The 1993 NCAA championship team is perhaps one of the best loved among all the team Dean Smith coached. You could also argue it was his best coaching job ever. The team was talented but not overly so yet they embodied the principles of Carolina basketball and executed Smith's system to perfection in beating Michigan for UNC's third NCAA title.
But sadly, as Smith mental faculties continue to slip, he no longer remembers that team or the players who personified Carolina team basketball at its best.
Via Sports on Earth.
On that North Carolina 1993 national championship team, Derrick Phelps learned the value of sacrifice from his coach. George Lynch picked up leadership skills. Eric Montross, a Paul Bunyonesque center, became an All-American. Those players, along with others on the squad, have all paid visits to their former mentor who still keeps an office on the Chapel Hill campus. They've reintroduced themselves, hoping for a sign, maybe an acknowledging nod from the man who changed their lives.
Instead, Dean Smith will give the same introductory smile he offers to strangers -- because in Smith's world, that's what most people have become. He has no recollection of coaching that 1993 team to a 34-4 record, or Chris Webber's timeout, or anything associated with his final and most unexpected NCAA championship, or any other Tar Heels season, for that matter.
Smith has Progressive Neurocognitive Disorder. That's what his family revealed with sadness three years ago when it was clear the coach was in a losing battle with a debilitating illness. It's a slow, torturous, evil, part about getting old. Much like Pat Summitt when she lost her grip on her ability to recall former players and championships, Smith finds it increasingly difficult to connect with his past. And that past, with 879 wins, two titles and hundreds of players who learned about basketball and life from his knee, is deeper and richer than most.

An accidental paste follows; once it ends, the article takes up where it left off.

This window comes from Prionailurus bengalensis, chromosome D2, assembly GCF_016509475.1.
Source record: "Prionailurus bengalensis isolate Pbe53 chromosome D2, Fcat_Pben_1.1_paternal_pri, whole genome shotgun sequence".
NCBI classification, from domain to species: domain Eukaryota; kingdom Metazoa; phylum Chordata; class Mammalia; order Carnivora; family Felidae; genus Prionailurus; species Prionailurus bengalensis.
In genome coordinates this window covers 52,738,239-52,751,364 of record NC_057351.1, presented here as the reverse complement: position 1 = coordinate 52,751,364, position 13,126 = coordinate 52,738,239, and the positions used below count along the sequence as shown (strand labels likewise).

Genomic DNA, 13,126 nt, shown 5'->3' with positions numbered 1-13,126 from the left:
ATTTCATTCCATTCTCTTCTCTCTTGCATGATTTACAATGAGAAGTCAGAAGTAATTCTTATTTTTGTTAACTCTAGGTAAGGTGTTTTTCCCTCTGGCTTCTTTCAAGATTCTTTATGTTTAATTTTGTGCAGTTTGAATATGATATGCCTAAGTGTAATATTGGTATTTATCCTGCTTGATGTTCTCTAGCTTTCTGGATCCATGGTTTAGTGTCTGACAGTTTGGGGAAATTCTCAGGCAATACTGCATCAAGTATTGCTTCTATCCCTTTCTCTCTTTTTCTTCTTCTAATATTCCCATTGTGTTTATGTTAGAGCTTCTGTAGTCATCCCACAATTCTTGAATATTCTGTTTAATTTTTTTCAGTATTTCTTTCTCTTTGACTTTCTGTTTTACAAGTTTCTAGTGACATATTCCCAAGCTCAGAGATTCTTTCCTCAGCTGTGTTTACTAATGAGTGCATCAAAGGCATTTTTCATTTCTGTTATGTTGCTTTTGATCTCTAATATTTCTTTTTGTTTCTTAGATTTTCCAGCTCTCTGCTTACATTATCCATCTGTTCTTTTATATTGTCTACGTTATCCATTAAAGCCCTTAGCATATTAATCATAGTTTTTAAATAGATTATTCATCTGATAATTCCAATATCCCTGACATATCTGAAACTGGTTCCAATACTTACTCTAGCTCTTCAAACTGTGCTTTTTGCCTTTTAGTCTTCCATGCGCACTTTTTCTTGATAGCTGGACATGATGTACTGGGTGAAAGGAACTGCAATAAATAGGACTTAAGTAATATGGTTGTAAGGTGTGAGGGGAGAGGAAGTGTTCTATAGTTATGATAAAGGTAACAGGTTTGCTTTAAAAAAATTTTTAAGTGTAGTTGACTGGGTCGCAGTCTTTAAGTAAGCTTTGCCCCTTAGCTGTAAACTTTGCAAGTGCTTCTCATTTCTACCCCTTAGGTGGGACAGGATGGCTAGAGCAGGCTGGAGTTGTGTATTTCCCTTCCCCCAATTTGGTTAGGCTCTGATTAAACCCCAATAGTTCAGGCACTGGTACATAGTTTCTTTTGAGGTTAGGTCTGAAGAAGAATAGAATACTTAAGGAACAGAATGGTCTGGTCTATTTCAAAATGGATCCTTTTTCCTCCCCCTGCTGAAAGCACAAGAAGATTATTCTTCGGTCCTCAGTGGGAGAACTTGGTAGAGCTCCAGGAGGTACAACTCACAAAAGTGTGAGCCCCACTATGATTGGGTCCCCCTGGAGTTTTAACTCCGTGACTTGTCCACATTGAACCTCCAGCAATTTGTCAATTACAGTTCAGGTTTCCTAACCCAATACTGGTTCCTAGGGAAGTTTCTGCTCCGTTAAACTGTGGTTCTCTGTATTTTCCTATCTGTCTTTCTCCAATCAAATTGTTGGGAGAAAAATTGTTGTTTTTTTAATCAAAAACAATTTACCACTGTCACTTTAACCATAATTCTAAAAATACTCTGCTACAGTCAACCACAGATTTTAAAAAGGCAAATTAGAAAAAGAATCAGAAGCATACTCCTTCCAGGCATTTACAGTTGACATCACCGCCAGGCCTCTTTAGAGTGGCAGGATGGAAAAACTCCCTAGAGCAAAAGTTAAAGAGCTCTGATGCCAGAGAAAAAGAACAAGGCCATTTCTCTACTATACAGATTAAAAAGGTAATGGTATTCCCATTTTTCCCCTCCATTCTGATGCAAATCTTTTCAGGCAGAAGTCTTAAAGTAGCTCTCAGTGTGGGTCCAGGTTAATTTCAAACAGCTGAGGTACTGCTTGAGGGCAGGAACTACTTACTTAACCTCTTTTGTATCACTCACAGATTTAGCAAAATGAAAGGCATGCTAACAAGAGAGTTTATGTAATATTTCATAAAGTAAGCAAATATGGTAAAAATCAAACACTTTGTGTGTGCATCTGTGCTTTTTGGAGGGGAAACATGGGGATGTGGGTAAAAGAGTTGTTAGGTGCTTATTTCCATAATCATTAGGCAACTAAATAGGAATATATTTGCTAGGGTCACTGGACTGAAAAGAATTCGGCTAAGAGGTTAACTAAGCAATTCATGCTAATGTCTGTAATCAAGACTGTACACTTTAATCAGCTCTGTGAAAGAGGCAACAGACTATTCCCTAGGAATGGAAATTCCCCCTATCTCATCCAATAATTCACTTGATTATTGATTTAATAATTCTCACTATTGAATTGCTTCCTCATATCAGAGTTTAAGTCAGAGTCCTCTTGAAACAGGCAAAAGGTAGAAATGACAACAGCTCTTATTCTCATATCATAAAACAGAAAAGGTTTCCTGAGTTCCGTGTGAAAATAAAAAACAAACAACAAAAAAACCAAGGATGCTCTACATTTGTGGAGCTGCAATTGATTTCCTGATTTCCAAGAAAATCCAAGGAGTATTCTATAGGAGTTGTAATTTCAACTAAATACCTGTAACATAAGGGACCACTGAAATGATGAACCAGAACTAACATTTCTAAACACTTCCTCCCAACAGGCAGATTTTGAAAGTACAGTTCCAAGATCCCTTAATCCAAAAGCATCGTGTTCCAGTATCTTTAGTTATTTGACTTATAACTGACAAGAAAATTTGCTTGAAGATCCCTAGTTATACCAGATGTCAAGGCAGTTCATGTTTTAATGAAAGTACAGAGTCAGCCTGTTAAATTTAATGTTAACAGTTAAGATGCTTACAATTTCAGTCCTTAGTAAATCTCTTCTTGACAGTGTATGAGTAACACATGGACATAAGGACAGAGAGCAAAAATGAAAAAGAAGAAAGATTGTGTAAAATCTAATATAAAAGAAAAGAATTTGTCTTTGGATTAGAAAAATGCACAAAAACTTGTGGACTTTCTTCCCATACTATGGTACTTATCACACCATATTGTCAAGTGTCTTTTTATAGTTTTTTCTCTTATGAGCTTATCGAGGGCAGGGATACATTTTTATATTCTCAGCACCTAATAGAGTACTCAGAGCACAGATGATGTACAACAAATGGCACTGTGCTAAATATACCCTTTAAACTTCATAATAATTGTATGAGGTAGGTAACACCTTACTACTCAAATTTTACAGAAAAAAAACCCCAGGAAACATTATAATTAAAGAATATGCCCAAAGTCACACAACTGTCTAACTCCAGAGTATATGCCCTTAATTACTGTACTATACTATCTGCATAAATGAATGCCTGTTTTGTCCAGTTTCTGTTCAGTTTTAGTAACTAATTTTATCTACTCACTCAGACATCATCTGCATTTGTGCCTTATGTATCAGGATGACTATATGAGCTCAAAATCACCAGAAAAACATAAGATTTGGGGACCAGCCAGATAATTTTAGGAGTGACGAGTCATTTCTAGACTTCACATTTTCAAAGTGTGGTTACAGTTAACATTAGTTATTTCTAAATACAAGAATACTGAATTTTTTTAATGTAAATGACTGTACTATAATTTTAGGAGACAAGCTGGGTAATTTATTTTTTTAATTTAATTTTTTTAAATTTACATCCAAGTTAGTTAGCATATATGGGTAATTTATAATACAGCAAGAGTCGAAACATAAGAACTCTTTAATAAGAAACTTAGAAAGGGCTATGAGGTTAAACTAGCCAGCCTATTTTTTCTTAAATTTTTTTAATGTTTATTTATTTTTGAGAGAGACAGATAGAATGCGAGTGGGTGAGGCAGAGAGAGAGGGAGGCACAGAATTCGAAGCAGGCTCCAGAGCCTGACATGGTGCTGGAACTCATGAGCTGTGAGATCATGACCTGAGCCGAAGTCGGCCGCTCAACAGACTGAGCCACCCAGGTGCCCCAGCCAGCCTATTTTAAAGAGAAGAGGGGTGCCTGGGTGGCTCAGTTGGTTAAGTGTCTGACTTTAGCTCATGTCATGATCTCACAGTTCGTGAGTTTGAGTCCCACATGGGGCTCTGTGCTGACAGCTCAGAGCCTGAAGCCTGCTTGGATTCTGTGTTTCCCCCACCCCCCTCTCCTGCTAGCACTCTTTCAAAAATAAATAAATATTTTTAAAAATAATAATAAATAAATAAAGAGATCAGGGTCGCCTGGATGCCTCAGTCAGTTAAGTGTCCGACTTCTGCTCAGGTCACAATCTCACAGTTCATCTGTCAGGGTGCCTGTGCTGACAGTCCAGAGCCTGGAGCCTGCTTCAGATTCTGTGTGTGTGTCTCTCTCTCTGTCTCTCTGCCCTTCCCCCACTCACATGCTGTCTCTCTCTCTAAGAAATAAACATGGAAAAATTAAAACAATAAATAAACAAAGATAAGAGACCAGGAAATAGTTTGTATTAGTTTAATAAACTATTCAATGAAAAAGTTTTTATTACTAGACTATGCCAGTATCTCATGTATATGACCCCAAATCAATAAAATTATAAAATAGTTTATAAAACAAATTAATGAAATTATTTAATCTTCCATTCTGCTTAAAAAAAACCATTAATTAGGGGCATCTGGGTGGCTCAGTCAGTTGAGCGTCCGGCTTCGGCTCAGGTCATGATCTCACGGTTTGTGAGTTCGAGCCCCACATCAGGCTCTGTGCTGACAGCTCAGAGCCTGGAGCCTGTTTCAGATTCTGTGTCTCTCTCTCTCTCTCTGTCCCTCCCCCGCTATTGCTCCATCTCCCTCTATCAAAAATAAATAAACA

Among the players on that team, George Lynch appears to be one of the hardest hit by Smith's condition. Smith, who was known for grasping the smallest details about the people around him, no longer remembers his favorite players and what they accomplished together.
"What's really hard," said Lynch, "is that I was one of his favorite players, from what people told me, and the last time I saw him, I had to tell him my full name. 'George Lynch, coach.' That's what I said. He started studying my face. I could tell he was trying really hard to remember who I was. This is a man who knew my aunts and uncles by name when I was being recruited. When I started my own family, he learned all of my kids' names and knew my wife, just like that, the next time he saw them. It was one of the things coach was great at, the ability to never forget people. That's when his situation hit home with me. I felt sad for him, for myself, for everyone he ever knew or helped."
The Fayetteville Observer's Bret Strelow tweeted earlier this week that he had seen Dean Smith leaving the building that bore his name. According to Strelow, Smith flashed a smile as he went on his way. Roy Williams noted a couple of months ago that Smith has good days and bad. There are times, Williams said, you see the old Dean Smith again.
Unfortunately, it seems those times come less often and when they do, are accompanied by the trepidation for the day when they disappear forever.